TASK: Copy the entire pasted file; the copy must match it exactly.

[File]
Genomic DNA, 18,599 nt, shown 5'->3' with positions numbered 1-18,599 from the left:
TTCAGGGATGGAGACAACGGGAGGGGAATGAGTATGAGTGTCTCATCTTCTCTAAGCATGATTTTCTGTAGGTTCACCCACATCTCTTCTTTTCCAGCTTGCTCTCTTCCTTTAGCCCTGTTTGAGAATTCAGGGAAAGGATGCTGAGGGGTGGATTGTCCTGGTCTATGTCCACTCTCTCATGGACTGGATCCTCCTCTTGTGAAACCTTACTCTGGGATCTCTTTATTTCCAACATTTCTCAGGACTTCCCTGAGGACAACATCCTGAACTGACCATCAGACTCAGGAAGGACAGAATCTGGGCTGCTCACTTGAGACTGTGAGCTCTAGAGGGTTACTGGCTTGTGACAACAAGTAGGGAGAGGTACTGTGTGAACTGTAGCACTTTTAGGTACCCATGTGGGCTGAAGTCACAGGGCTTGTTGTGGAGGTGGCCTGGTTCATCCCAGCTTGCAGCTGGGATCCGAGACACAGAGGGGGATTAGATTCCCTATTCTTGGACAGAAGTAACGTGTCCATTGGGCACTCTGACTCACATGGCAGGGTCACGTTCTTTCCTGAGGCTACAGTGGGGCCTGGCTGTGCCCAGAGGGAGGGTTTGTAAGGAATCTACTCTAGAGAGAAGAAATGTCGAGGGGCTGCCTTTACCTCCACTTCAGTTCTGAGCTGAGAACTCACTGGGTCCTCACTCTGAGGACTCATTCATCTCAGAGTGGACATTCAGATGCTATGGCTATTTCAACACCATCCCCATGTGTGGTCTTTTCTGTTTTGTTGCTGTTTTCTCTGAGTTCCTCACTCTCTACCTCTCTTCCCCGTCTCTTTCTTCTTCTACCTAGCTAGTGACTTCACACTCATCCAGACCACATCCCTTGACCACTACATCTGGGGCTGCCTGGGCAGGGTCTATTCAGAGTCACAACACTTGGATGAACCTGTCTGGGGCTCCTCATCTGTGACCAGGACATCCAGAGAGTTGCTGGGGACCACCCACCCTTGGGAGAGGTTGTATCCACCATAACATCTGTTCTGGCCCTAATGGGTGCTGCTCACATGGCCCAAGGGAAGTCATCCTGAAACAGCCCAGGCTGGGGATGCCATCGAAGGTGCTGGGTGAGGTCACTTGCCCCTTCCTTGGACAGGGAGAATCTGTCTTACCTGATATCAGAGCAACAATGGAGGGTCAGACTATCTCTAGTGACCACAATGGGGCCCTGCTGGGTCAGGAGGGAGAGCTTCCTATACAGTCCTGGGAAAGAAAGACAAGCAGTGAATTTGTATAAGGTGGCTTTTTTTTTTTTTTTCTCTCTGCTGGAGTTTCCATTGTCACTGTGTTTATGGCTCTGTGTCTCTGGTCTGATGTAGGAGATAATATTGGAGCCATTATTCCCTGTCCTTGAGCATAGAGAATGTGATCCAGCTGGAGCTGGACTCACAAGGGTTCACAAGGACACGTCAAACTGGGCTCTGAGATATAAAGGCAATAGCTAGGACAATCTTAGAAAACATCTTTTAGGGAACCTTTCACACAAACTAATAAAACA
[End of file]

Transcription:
Genomic DNA, 18,599 nt, shown 5'->3' with positions numbered 1-18,599 from the left:
TTCAGGGATGGAGACAACGGGAGGGGAATGAGTATGAGTGTCTCATCTTCTCTAAGCATGATTTTCTGTAGGTTCACCCACATCTCTTCTTTTCCAGCTTGCTCTCTTCCTTTAGCCCTGTTTGAGAATTCAGGGAAAGGATGCTGAGGGGTGGATTGTCCTGGTCTATGTCCACTCTCTCATGGACTGGATCCTCCTCTTGTGAAACCTTACTCTGGGATCTCTTTATTTCCAACATTTCTCAGGACTTCCCTGAGGACAACATCCTGAACTGACCATCAGACTCAGGAAGGACAGAATCTGGGCTGCTCACTTGAGACTGTGAGCTCTAGAGGGTTACTGGCTTGTGACAACAAGTAGGGAGAGGTACTGTGTGAACTGTAGCACTTTTAGGTACCCATGTGGGCTGAAGTCACAGGGCTTGTTGTGGAGGTGGCCTGGTTCATCCCAGCTTGCAGCTGGGATCCGAGACACAGAGGGGGATTAGATTCCCTATTCTTGGACAGAAGTAACGTGTCCATTGGGCACTCTGACTCACATGGCAGGGTCACGTTCTTTCCTGAGGCTACAGTGGGGCCTGGCTGTGCCCAGAGGGAGGGTTTGTAAGGAATCTACTCTAGAGAGAAGAAATGTCGAGGGGCTGCCTTTACCTCCACTTCAGTTCTGAGCTGAGAACTCACTGGGTCCTCACTCTGAGGACTCATTCATCTCAGAGTGGACATTCAGATGCTATGGCTATTTCAACACCATCCCCATGTGTGGTCTTTTCTGTTTTGTTGCTGTTTTCTCTGAGTTCCTCACTCTCTACCTCTCTTCCCCGTCTCTTTCTTCTTCTACCTAGCTAGTGACTTCACACTCATCCAGACCACATCCCTTGACCACTACATCTGGGGCTGCCTGGGCAGGGTCTATTCAGAGTCACAACACTTGGATGAACCTGTCTGGGGCTCCTCATCTGTGACCAGGACATCCAGAGAGTTGCTGGGGACCACCCACCCTTGGGAGAGGTTGTATCCACCATAACATCTGTTCTGGCCCTAATGGGTGCTGCTCACATGGCCCAAGGGAAGTCATCCTGAAACAGCCCAGGCTGGGGATGCCATCGAAGGTGCTGGGTGAGGTCACTTGCCCCTTCCTTGGACAGGGAGAATCTGTCTTACCTGATATCAGAGCAACAATGGAGGGTCAGACTATCTCTAGTGACCACAATGGGGCCCTGCTGGGTCAGGAGGGAGAGCTTCCTATACAGTCCTGGGAAAGAAAGACAAGCAGTGAATTTGTATAAGGTGGCTTTTTTTTTTTTTTTCTCTCTGCTGGAGTTTCCATTGTCACTGTGTTTATGGCTCTGTGTCTCTGGTCTGATGTAGGAGATAATATTGGAGCCATTATTCCCTGTCCTTGAGCATAGAGAATGTGATCCAGCTGGAGCTGGACTCACAAGGGTTCACAAGGACACGTCAAACTGGGCTCTGAGATATAAAGGCAATAGCTAGGACAATCTTAGAAAACATCTTTTAGGGAACCTTTCACACAAACTAATAAAACA